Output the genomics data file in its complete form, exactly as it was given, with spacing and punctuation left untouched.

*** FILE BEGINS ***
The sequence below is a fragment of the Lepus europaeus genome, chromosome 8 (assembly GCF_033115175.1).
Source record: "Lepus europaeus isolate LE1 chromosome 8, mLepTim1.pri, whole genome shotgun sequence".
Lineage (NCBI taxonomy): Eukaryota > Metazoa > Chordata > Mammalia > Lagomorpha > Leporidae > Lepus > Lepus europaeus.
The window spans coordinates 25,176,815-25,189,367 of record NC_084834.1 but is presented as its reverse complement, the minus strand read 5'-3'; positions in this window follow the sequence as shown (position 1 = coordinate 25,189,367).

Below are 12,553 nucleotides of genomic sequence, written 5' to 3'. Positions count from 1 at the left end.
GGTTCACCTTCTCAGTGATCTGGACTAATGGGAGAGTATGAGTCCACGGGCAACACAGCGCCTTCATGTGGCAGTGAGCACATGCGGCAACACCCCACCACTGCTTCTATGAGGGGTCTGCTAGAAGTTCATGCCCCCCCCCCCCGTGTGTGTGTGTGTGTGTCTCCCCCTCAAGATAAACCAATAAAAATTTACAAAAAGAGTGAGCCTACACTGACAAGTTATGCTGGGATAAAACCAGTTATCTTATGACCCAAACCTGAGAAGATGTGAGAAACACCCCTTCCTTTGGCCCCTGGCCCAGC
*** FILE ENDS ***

The sequence below is a fragment of the Lepus europaeus genome, chromosome 8 (assembly GCF_033115175.1).
Source record: "Lepus europaeus isolate LE1 chromosome 8, mLepTim1.pri, whole genome shotgun sequence".
Lineage (NCBI taxonomy): Eukaryota > Metazoa > Chordata > Mammalia > Lagomorpha > Leporidae > Lepus > Lepus europaeus.
The window spans coordinates 25,176,815-25,189,367 of record NC_084834.1 but is presented as its reverse complement, the minus strand read 5'-3'; positions in this window follow the sequence as shown (position 1 = coordinate 25,189,367).

Below are 12,553 nucleotides of genomic sequence, written 5' to 3'. Positions count from 1 at the left end.
GGTTCACCTTCTCAGTGATCTGGACTAATGGGAGAGTATGAGTCCACGGGCAACACAGCGCCTTCATGTGGCAGTGAGCACATGCGGCAACACCCCACCACTGCTTCTATGAGGGGTCTGCTAGAAGTTCATGCCCCCCCCCCCCGTGTGTGTGTGTGTGTGTCTCCCCCTCAAGATAAACCAATAAAAATTTACAAAAAGAGTGAGCCTACACTGACAAGTTATGCTGGGATAAAACCAGTTATCTTATGACCCAAACCTGAGAAGATGTGAGAAACACCCCTTCCTTTGGCCCCTGGCCCAGC